YA. Drawing upon research and his own dramatic interpretations, Cussler describes 12 deep-sea wrecks, one of which is actually a steam locomotive. He introduces each incident through a fictionalized account of the tragedy and a map that shows the general geography under discussion. The author then describes the various attempts he and his companions made before actually locating that specific site. Often filled with humorous remarks and barbed comments, this firsthand narrative of the physical and mental challenges they faced also provides insight into the human and bureaucratic factors involved in such explorations. Selected photographs of ships appear in the midsection of the book. Cussler deftly re-creates the terror, courage, and often horrible deaths of the people aboard the wreck, thus enlivening the past. He transfers a sense of driven energy, excitement, and commitment through his accounts. Bound to appeal to adventurous YAs, and a good supplemental curriculum tie-in.?Pam Johnson, Fairfax County Public Library, VA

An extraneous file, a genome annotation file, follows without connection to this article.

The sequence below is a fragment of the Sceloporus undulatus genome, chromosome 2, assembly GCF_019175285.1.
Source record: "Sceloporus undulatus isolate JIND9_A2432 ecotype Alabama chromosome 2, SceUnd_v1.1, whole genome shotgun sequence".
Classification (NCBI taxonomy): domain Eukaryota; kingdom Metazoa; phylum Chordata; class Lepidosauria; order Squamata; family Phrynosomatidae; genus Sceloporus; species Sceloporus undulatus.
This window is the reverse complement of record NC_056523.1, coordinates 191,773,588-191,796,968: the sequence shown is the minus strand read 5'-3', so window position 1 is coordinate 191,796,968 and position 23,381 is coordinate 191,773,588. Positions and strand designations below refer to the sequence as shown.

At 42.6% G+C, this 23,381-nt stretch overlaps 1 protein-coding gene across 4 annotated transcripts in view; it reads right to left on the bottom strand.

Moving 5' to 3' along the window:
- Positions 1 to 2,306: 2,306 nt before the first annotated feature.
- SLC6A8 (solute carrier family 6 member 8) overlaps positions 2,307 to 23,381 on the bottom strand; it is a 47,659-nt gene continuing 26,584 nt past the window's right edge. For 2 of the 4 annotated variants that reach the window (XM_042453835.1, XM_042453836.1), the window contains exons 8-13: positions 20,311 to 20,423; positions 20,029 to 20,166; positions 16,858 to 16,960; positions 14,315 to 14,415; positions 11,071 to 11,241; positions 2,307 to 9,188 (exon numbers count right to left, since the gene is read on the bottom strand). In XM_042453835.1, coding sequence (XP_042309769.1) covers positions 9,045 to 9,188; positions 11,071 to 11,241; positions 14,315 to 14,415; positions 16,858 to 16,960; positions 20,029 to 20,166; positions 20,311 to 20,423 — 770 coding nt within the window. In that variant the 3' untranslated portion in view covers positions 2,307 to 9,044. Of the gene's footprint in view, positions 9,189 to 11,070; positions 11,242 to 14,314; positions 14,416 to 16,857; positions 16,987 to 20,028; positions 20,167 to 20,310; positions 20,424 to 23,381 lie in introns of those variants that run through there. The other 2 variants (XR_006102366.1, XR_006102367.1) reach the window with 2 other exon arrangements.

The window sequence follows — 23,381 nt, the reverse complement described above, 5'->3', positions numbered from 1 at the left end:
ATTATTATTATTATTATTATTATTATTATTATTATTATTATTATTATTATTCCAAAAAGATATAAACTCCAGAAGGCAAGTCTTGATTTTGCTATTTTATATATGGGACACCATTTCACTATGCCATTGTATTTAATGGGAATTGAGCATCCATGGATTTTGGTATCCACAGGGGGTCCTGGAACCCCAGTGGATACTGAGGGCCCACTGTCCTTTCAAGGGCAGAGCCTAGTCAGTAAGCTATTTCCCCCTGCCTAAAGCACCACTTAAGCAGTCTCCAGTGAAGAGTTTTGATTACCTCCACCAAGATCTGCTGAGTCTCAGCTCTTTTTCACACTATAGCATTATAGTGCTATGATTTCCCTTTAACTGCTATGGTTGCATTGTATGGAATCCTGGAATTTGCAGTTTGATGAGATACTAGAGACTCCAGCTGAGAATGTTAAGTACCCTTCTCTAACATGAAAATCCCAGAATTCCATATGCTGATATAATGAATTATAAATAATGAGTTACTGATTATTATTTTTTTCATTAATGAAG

Copyright 1997 Reed Business Information, Inc. --This text refers to the Hardcover edition.

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Customer Reviews

3.8 out of 5 stars

Most helpful customer reviews

By A Customer on Aug. 20 2001
Format: Audio Cassette
When I found this book in the discount bin at Wal-Mart, I knew nothing about Cussler or his other books. I have since read all of his novels. This book is a real(istic) account of Cussler living out his Dirk Pitt fantasies of hunting for lost ships. Each ship is dramatically depicted in its final moments before its tragic demise, followed by Cussler's band of merry men trying to locate the wreck. While the searches aren't nearly as exciting as the ones in his novels, they still held my interest.
Though based on actual events, this book shouldn't be confused with a reference book, its not. The author uses his talents as a fiction writer to breathe life into the unfortunate souls on board the doomed ships. Cussler is also very opinionated and doesn't hesitate to share his slant on a subject. Anybody dumb enough to base a college paper on this book alone, probably didn't have much chance of passing anyway (earlier review).
Its a nice insight into how Cussler comes up with ideas for his Pitt stories, but don't expect beautiful marine biologists being stalked by evil billionaires here.
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Format: Hardcover